Whenever the Boston Bruins’ season resumes, certain players will hit the ice with a little added recognition.

NHL.com’s Amalie Benjamin named the Bruins’ “season snapshot awards” winners as part of her look at where the team stands during the pause in the NHL season.

Benjamin picked winners in five categories — MVP, Rookie, Defenseman, Defensive Forward and Comeback Player — to highlight those whose contributions have been vital to the Bruins being the NHL’s top team when the season paused due to the COVID-19 outbreak.

Pastrnak earned Benjamin’s Bruins MVP award due to his elite goal-scoring and cohesion with his linemates.

“David Pastrnak is tied with Alex Ovechkin of the Washington Capitals for the NHL lead with an NHL career-high 48 goals. Pastrnak has continued to work on his game, offensively and defensively, and it’s clear that sometimes on the ice he just can’t be contained. Pastrnak can score in bunches — he has four hat tricks this season — and when he’s on, his line with Marchand and Patrice Bergeron is almost impossible to stop.”

Benjamin believes Jeremy Lauzon has made the biggest impact of all of Boston’s first-year players. The third-line defenseman has filled in admirably to deserve both her top-rookie honor and the contract extension he signed last month.

“There aren’t a lot of options for the best rookie on a team that returned mostly intact from a season ago, but the choice is Jeremy Lauzon, a defenseman with a competitive bite to his game who has made the season-long loss of Kevan Miller because of a knee injury sting a little less. Lauzon has two points (one goal, one assist) in 19 games, but the points don’t matter for a defenseman whose main focus is his own end. He’ll have staying power in Boston.”

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Brandon Carlo has been “rock solid” throughout the season and earned Benjamin’s top-defenseman award.

“Brandon Carlo has elevated his shutdown game to a new level this season. He’s smart, skates well, has the size (6-foot-5), and has developed a bit of the snarl that Bruins coaches always hoped he would. He’s part of the reason the Bruins are allowing the fewest goals in the NHL (2.39 per game), and he’s contributed with an NHL career-high 19 points (four goals, 15 assists).”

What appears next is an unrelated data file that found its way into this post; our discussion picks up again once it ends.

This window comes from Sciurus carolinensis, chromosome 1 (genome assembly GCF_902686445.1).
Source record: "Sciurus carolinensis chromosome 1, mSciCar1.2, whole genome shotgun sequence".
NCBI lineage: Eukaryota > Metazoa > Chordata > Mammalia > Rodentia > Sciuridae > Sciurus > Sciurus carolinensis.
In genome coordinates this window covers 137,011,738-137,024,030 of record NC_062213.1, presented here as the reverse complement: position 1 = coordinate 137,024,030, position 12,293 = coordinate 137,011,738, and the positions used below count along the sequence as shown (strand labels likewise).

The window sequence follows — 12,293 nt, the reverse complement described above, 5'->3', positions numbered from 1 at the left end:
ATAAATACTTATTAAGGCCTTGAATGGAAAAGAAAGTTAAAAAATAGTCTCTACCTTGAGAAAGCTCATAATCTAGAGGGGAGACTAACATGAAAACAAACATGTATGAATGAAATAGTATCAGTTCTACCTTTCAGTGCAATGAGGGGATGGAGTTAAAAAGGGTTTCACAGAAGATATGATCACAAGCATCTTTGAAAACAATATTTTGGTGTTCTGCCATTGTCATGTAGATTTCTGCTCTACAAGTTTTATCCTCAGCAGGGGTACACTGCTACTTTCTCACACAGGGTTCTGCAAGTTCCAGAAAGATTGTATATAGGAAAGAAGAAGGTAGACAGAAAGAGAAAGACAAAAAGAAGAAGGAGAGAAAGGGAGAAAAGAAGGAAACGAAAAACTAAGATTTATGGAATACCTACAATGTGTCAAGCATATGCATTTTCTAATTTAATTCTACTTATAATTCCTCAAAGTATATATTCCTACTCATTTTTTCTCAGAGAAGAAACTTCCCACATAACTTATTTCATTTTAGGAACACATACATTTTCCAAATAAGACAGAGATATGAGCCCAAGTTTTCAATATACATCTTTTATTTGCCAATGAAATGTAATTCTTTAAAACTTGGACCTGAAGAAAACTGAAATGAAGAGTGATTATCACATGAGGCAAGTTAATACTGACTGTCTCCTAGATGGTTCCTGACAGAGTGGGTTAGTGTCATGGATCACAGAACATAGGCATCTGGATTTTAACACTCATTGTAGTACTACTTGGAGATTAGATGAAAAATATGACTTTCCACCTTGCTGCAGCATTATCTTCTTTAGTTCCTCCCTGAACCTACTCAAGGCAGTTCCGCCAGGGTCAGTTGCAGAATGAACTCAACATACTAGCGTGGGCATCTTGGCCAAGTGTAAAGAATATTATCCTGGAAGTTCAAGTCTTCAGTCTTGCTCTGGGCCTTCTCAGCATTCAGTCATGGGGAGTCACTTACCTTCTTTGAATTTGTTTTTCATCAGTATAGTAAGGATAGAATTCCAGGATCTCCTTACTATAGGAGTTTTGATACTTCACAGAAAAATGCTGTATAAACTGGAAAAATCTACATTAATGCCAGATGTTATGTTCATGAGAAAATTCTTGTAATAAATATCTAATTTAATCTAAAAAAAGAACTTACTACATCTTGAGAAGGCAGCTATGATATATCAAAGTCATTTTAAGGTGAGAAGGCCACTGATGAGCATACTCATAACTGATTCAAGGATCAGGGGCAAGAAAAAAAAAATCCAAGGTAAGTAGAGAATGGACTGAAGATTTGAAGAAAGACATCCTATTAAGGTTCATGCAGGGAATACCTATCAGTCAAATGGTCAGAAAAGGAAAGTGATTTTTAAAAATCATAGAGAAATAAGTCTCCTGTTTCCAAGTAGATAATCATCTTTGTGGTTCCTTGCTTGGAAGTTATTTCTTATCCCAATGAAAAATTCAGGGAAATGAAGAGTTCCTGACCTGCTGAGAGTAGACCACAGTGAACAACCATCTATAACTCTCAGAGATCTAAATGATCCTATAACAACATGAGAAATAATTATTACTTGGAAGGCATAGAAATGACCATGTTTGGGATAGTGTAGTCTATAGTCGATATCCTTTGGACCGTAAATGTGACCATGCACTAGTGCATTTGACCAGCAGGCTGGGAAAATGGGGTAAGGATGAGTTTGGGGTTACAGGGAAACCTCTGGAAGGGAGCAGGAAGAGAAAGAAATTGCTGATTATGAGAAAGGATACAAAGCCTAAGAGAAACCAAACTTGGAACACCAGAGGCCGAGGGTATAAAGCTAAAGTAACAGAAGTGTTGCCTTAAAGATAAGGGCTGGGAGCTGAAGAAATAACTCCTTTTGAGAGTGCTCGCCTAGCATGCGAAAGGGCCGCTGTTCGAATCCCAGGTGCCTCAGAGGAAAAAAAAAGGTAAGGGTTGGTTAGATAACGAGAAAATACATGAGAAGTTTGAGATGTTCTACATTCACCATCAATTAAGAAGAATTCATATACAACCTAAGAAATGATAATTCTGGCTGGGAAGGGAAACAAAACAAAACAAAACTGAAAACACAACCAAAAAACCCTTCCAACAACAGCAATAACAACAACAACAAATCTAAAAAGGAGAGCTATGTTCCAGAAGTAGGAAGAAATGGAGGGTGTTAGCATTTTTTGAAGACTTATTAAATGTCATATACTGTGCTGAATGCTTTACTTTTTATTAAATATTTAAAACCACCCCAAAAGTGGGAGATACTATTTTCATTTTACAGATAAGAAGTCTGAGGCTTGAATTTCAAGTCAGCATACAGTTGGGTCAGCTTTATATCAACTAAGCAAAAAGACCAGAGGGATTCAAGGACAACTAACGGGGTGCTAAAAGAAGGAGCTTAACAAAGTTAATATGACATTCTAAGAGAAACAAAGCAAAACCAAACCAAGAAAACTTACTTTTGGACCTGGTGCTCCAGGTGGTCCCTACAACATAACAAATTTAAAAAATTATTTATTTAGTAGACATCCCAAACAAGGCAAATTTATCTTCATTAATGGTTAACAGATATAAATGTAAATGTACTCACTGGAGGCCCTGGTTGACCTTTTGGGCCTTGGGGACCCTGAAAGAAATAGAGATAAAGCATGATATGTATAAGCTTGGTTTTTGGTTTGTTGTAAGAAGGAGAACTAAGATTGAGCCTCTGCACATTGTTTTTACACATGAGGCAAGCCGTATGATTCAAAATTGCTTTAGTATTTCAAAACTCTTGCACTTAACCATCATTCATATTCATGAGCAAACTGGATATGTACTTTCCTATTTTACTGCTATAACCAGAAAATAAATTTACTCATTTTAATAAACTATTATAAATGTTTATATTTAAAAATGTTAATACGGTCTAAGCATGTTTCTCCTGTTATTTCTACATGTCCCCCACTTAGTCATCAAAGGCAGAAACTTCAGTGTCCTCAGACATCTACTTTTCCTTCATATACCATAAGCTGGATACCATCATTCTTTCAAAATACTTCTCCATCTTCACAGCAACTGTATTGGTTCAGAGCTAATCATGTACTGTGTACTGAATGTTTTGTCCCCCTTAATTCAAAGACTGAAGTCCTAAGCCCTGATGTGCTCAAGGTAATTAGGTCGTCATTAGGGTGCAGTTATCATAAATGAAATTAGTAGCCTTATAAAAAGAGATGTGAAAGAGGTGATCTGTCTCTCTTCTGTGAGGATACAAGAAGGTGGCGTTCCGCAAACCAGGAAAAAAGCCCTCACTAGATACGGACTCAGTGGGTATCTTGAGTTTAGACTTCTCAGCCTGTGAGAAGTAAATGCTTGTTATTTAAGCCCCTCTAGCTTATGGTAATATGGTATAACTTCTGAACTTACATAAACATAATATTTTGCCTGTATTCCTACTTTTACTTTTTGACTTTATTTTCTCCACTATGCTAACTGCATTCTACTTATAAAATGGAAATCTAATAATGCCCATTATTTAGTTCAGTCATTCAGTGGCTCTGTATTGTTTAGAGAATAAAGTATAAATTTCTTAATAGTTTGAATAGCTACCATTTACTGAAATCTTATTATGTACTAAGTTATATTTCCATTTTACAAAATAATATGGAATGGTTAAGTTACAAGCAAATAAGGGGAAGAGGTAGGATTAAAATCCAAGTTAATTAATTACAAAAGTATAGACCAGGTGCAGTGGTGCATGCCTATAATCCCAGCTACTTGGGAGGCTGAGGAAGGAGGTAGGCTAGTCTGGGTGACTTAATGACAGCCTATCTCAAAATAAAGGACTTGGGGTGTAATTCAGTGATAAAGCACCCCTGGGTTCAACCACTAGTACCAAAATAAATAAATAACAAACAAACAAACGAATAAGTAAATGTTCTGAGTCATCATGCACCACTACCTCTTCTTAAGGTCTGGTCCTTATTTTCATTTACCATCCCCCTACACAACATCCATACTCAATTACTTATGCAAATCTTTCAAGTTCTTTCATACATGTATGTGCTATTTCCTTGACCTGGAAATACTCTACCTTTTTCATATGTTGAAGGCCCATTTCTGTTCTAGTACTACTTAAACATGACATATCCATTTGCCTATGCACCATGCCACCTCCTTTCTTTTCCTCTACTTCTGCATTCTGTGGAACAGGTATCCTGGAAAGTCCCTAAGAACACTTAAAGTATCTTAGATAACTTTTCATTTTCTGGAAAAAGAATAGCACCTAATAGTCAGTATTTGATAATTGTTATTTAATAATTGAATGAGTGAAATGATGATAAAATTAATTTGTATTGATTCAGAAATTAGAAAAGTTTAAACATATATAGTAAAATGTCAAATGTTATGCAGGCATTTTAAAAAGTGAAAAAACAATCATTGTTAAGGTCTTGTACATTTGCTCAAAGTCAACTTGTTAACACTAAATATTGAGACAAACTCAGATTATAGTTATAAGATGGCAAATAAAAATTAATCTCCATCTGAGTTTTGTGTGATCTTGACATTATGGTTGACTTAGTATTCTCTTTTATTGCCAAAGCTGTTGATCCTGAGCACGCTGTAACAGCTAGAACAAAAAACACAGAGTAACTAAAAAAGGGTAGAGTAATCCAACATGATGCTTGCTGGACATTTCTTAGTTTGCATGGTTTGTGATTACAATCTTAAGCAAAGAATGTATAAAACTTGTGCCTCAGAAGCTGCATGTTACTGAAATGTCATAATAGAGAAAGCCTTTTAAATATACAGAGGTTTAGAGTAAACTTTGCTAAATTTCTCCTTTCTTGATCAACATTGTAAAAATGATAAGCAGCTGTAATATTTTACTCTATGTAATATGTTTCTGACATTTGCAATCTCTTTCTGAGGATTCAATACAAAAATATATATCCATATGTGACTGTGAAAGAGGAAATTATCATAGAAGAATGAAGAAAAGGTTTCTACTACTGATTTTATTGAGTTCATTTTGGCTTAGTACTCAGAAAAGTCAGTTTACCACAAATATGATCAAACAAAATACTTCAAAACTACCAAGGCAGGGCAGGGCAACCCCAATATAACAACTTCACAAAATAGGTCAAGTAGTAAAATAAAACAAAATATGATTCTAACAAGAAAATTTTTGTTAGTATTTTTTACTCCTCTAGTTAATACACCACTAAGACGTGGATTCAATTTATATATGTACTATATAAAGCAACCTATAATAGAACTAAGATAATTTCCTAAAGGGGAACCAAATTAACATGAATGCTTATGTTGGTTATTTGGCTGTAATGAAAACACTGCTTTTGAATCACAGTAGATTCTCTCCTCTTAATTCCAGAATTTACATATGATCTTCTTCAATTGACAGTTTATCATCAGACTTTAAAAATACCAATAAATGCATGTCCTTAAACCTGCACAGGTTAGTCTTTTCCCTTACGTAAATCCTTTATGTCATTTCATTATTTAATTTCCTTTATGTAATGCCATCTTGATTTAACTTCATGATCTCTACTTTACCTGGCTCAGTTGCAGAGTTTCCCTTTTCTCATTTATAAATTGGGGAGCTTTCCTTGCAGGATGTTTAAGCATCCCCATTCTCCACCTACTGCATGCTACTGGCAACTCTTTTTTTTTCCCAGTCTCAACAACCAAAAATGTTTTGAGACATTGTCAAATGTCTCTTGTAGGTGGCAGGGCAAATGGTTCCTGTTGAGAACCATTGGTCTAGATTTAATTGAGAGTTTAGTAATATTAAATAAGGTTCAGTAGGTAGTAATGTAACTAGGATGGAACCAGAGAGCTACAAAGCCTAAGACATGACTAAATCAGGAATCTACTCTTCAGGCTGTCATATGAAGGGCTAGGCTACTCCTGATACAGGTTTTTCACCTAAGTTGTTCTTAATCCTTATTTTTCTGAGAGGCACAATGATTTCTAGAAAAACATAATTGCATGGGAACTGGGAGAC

Patrice Bergeron is a perennial favorite to win the Selke Award, so it makes sense Benjamin ranked him the team’s top defensive forward.

“This goes to Patrice Bergeron, forever and always. One of the best defensive forwards in the NHL is having another strong season to go along with 56 points (31 goals, 25 assists) in 61 games. He’s sixth in the NHL in face-off percentage (.579) among players to take at least 500 draws.”

After taking some time to find his groove with the Bruins, Charlie Coyle stepped up in the playoffs and has continued it this season. Perhaps that’s why the Bruins signed him to a six-year contract extension, and Benjamin picked him as Boston’s comeback player.

“The Bruins don’t have many choices in this category, so the slightly off-the-board pick is forward Charlie Coyle. He was underwhelming offensively in his brief regular-season stint last season after he was acquired in a trade with the Minnesota Wild, getting six points (two goals, four assists) in 21 games. He was a force in the Stanley Cup Playoffs with 16 points (nine goals, seven assists) in 24 games and has become a key part of what the Bruins have done this season, solidifying their depth with 37 points (16 goals, 21 assists).”

The Bruins have 12 games remaining on their regular season schedule. If they play them, non-award-winning players will have the chance to bolster their respective cases for NHL.com’s honor roll. And if Boston doesn’t play out its schedule, the aforementioned players will claim the proverbial silverware.

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